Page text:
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Tea smallholders are finding it hard to purchase fertiliser since the subsidy scheme has been scrapped as a result of which at least 40 per cent of them are not applying adequate nutrition to tea plants that could eventually lead to a further crop drop this year as well.
Sri Lanka Tea Board Chairman Niraj De Mel told the Business Times that the smallholders are not adequately incentivised to obtain this loan scheme introduced since January this year due to the high cost of living.
Smallholders were used to the low subsidised fertilisers provided to them previously by the government as a result of which they are now unable to purchase the same at higher prices existing today in the market, he noted. Fertiliser costs about Rs.15,000 per 50 kg bag and with subsidies likely to be moved out the authorities believe that this is necessary in line with the International Monetary Fund (IMF) requirements as well.
Smallholders usually purchase fertiliser from factories on a loan that will be paid back within three months, but today they are faced with a number of other higher personal costs including looking after their children’s needs, Galle Kalutara Tea Smallholders Association President Ushan Samarasinghe told the Business Times. He pointed out that while the government today cannot afford to provide fertiliser at subsidised rates as they did in the past, some smallholders are finding it hard to maintain the high cost of living.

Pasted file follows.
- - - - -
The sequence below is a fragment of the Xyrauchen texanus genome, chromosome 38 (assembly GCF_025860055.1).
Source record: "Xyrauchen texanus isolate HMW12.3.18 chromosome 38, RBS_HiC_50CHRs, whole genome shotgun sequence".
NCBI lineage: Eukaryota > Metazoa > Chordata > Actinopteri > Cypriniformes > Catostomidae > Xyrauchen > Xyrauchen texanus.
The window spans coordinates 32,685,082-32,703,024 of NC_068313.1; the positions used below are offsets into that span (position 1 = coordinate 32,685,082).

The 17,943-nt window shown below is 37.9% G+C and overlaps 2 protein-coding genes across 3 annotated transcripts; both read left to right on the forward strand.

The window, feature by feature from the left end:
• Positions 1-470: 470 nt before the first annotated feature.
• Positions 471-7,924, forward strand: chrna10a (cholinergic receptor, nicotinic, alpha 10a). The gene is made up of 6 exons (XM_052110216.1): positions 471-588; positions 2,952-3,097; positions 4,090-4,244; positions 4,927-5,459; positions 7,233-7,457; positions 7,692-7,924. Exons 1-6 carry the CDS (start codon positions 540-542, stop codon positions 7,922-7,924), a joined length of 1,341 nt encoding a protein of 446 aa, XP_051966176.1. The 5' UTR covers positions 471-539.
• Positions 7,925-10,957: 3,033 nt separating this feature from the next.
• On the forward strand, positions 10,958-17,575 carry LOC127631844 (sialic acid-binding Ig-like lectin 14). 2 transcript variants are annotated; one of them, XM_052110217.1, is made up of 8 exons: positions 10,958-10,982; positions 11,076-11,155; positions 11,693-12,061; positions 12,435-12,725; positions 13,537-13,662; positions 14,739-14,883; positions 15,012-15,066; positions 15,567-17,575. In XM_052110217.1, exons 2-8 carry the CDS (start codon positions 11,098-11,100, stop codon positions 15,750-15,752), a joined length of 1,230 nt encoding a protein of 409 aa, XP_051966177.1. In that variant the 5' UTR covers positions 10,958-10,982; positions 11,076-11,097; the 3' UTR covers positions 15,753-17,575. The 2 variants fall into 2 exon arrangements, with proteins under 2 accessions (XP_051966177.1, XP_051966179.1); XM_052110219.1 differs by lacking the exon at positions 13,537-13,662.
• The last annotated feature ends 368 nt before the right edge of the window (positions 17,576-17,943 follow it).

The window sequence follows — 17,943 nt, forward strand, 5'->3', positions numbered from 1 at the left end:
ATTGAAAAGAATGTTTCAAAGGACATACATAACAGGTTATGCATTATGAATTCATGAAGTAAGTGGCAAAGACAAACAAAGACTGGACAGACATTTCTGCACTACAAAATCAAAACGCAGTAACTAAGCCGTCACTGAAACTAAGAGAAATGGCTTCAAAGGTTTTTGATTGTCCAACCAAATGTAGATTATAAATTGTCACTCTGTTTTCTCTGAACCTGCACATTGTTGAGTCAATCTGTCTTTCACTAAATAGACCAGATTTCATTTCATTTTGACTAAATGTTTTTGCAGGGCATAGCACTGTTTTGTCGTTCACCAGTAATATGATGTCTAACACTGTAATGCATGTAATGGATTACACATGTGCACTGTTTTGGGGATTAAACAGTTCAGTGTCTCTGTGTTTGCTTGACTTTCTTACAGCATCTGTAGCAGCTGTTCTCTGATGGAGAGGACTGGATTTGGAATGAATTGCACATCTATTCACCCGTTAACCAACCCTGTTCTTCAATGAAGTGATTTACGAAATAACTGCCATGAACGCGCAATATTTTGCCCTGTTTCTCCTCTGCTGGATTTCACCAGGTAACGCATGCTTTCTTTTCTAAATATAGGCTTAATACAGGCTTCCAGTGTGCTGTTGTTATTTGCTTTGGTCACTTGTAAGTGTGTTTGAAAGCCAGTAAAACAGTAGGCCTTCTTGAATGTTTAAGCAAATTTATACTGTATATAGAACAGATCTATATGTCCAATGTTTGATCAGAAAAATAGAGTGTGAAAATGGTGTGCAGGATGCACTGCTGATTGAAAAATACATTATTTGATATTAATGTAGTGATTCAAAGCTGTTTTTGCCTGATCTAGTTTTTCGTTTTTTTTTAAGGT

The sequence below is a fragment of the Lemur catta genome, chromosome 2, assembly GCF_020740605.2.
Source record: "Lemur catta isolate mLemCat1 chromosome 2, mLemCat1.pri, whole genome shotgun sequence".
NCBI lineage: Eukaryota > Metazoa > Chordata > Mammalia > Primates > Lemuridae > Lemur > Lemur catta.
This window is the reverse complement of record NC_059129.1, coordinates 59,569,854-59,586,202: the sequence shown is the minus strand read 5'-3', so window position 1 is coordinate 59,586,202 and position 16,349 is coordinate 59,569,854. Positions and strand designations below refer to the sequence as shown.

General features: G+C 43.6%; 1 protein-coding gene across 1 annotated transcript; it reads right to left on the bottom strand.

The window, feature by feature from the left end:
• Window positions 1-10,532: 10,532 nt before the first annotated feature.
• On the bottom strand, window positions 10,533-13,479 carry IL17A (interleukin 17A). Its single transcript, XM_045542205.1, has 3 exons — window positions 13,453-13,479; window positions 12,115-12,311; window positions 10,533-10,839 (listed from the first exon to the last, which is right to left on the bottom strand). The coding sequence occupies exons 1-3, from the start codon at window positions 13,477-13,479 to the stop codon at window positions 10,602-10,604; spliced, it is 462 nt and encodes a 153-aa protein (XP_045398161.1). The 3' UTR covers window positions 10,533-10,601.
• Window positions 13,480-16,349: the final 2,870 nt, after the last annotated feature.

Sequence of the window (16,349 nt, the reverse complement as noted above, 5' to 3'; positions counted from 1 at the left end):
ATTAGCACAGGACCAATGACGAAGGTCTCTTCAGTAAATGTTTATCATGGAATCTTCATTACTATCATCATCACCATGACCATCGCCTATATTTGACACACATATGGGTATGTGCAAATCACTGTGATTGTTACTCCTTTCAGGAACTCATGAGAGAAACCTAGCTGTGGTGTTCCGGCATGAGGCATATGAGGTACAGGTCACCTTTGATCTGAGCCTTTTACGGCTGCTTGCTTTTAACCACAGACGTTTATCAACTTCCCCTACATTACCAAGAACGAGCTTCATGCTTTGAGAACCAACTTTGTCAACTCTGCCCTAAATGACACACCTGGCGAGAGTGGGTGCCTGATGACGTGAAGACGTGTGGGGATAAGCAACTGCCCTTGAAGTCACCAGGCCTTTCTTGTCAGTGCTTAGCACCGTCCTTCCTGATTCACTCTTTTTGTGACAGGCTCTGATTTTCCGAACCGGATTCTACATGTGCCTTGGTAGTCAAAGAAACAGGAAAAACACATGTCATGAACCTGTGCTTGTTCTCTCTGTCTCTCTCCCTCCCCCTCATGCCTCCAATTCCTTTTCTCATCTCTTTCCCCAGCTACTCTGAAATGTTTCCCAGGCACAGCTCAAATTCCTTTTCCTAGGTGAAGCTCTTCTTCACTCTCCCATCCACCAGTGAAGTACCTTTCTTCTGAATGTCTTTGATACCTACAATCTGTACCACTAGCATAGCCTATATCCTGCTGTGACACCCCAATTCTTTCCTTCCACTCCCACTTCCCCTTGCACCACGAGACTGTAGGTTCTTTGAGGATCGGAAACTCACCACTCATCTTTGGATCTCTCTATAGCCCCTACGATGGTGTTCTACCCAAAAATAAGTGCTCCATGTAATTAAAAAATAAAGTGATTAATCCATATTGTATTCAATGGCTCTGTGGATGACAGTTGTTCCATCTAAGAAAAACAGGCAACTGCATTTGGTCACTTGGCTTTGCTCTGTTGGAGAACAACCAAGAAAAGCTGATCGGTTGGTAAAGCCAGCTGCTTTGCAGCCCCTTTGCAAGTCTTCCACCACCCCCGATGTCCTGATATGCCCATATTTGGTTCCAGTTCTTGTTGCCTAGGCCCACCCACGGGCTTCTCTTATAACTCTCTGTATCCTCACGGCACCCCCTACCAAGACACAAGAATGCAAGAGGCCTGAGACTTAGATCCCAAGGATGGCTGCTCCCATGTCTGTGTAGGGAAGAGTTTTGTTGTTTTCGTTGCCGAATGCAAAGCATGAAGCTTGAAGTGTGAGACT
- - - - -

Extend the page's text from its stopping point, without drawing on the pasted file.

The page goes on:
In addition to that they are already burdened with a crop that was not provided adequate fertiliser for about one and a half years due to wrong decisions taken by policy makers in banning chemical fertiliser and glyphosate, he noted.
But today they are also facing another crisis in that workers are hard to find and proposals put forward by them have fallen on deaf ears. Tea smallholders have proposed for authorities to engage workers through the National Youth Services Council and retired armed forces personnel to be employed on the estates not as pluckers but by being provided training in using plucking machines to carry out the job. With glyphosate and chemical fertiliser made available in the market today the growers are faced with a crisis of inadequate money in hand to purchase these as a result of which Sri Lanka’s Ceylon Tea is likely to see a further drop in production as smallholders account for 70 per cent of crop for the export market.
In the meantime, former Tea Factory Owners Association Chairman Harith Ranasinghe said that with a drop in crop the factories are facing severe competition at present for green leaf.
He pointed out that this has caused a drop in quality and price increases and with those unable to run the operations factories are seen to be changing hands as well.
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